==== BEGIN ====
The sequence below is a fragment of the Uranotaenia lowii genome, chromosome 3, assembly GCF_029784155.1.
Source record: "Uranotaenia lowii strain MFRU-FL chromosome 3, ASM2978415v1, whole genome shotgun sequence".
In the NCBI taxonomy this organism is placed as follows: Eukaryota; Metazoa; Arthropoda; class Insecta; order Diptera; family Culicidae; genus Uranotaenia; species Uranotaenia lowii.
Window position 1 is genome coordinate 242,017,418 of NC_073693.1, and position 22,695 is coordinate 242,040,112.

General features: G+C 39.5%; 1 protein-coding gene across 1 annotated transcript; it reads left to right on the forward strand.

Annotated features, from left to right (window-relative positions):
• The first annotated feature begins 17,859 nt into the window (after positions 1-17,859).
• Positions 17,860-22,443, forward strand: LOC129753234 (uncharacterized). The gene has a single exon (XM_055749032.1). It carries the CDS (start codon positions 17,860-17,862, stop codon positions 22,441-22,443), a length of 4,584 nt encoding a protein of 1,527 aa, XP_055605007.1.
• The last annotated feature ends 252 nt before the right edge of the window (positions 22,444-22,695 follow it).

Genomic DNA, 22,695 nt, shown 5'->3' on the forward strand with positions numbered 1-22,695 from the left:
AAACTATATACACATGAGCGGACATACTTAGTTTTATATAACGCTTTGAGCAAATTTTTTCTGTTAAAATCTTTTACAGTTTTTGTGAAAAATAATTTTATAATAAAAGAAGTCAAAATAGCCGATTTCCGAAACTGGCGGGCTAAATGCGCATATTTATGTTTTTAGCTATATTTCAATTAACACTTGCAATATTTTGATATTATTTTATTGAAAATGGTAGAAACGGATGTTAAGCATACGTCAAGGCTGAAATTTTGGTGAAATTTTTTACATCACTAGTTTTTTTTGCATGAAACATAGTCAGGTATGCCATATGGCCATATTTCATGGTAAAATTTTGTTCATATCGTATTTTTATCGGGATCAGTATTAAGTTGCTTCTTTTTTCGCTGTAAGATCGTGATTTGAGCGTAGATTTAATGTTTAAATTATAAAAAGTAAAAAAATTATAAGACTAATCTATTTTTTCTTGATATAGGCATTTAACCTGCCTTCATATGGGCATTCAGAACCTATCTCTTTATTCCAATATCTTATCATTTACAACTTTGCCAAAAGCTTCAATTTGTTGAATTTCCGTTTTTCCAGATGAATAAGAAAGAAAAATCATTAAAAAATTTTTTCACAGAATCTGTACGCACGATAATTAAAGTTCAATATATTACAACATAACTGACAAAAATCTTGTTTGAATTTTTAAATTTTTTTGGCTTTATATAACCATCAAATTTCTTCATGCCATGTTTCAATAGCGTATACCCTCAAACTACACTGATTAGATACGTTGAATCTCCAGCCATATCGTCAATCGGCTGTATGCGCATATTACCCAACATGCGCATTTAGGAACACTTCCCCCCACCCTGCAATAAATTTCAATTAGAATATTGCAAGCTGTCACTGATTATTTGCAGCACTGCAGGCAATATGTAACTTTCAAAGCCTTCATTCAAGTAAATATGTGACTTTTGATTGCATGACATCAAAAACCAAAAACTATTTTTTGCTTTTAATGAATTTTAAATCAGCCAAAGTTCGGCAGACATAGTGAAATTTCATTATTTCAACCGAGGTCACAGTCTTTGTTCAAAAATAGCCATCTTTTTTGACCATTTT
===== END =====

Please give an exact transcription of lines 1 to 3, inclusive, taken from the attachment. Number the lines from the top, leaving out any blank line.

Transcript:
The sequence below is a fragment of the Uranotaenia lowii genome, chromosome 3, assembly GCF_029784155.1.
Source record: "Uranotaenia lowii strain MFRU-FL chromosome 3, ASM2978415v1, whole genome shotgun sequence".
In the NCBI taxonomy this organism is placed as follows: Eukaryota; Metazoa; Arthropoda; class Insecta; order Diptera; family Culicidae; genus Uranotaenia; species Uranotaenia lowii.